Negative properties include coldness, aloofness, lack of emotion, and unfriendliness.
Blue is the color of the mind and is essentially soothing; it affects us mentally instead of the physical reaction we have to the red color. Intense blues will stimulate clear thought, and lighter, soft blues will calm the mind and aid in concentration. Consequently, it is serene and mentally calming. It is the color of clear communication. Blue objects do not appear to be as close to us as red ones. Time and again in research, blue is the world’s favorite color. However, it can be perceived as cold, unemotional, and unfriendly.
Positive properties include optimism, confidence, self-esteem, extraversion, emotional strength, friendliness, and creativity.
Negative properties include Irrationality, fear, emotional fragility, depression, anxiety, and suicide.
The yellow wavelength is relatively long and essentially stimulating. In this case, the stimulus is emotional; therefore, yellow is the strongest color psychologically. The right yellow will lift our spirits and self-esteem; it is the color of confidence and optimism. Too much of it, or the wrong tone in relation to the other tones in a color scheme, can cause self-esteem to plummet, giving rise to fear and anxiety. Our “yellow streak” can surface.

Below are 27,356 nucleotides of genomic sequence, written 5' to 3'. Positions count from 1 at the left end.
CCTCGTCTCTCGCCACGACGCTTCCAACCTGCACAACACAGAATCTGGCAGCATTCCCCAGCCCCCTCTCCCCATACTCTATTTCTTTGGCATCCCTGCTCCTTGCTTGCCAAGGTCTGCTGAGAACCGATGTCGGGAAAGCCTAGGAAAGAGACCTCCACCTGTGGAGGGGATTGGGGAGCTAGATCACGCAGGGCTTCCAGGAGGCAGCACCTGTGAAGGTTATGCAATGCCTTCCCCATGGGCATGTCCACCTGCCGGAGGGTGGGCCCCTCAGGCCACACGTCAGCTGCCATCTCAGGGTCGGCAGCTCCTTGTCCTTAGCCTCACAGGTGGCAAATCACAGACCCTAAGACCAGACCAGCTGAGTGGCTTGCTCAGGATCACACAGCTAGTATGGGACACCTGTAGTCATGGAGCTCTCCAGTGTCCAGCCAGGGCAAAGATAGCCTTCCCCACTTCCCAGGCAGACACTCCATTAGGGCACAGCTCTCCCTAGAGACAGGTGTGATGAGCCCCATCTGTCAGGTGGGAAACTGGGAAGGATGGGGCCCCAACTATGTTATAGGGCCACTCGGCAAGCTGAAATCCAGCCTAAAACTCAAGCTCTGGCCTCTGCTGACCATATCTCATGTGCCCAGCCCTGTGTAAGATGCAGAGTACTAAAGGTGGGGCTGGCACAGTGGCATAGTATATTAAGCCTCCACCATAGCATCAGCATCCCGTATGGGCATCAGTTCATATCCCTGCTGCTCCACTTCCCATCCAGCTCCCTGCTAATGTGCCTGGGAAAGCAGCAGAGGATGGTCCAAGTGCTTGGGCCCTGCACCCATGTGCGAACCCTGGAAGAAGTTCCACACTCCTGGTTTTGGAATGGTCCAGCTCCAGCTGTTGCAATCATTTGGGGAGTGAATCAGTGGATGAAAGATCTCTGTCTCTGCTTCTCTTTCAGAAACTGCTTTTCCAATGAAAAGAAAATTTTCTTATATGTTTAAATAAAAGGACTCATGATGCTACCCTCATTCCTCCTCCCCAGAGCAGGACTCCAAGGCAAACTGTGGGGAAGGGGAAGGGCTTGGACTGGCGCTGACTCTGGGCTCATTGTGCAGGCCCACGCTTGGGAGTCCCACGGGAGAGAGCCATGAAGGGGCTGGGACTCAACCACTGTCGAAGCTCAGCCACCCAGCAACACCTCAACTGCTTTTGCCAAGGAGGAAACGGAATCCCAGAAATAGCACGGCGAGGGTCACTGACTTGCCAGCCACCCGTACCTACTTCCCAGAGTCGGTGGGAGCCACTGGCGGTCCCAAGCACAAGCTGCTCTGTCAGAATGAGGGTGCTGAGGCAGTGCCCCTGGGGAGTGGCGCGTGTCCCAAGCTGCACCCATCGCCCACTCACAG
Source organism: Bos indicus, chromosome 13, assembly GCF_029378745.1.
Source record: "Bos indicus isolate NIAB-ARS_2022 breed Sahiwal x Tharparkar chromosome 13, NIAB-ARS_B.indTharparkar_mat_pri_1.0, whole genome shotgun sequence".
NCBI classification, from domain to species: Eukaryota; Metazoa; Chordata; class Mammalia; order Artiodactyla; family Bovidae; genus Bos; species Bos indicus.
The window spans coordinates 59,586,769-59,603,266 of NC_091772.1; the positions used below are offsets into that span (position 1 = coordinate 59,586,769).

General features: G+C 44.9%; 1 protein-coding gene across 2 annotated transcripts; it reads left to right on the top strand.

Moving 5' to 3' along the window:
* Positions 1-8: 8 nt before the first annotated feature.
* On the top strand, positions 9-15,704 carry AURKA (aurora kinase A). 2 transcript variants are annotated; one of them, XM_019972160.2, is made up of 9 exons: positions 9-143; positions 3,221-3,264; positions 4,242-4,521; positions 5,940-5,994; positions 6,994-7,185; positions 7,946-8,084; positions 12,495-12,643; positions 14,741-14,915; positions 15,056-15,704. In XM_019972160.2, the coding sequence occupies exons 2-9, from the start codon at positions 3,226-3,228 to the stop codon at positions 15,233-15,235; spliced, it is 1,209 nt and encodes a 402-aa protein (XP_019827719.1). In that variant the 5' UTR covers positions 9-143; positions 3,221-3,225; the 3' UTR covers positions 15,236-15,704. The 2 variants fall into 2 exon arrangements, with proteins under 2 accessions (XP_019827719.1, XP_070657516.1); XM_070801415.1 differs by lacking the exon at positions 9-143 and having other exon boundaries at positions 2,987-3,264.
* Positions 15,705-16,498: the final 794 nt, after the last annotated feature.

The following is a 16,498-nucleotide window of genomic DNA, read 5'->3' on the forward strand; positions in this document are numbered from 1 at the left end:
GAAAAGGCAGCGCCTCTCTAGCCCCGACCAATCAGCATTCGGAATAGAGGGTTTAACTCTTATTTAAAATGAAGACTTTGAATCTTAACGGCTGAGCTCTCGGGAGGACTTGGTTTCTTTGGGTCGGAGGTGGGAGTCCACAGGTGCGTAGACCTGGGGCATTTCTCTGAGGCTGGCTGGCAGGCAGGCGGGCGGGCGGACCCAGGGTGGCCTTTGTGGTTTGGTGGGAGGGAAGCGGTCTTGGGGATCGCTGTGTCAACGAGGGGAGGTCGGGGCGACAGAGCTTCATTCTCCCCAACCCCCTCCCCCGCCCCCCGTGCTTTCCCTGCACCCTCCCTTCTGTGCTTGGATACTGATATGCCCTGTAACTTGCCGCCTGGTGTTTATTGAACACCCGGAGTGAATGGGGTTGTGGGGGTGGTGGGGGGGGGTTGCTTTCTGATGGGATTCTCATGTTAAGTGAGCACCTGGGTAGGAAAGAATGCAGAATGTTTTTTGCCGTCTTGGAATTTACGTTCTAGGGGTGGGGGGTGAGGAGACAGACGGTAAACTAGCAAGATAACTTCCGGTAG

Positive properties include harmony, balance, refreshment, universal love, rest, restoration, reassurance, environmental awareness, equilibrium, and peace.
Negative Properties Include Boredom, stagnation, blandness, and enervation.
Green strikes the eye in such a way as to require no adjustment whatsoever and is, therefore, restful. Being in the center of the spectrum is the color of balance – a more important concept than many people realize. When the world around us contains plenty of green, this indicates the presence of water, so we are reassured by green on a primitive level. Negatively, it can mean stagnation and, incorrectly used, will be perceived as being too bland.
Positive properties include Spiritual awareness, containment, vision, luxury, authenticity, truth, and quality.
Negative properties include Introversion, decadence, suppression, and inferiority.
The shortest wavelength is violet, often described as purple. It takes awareness to a higher level of thought, even into the realms of spiritual values. It is highly introverted and encourages deep contemplation or meditation. It has associations with royalty and usually communicates the finest possible quality. Being the last visible wavelength before the ultraviolet ray, it associations with time, space, and the cosmos. Excessive use of purple can bring about too much introspection, and the wrong tone communicates something cheap and nasty faster than any other color.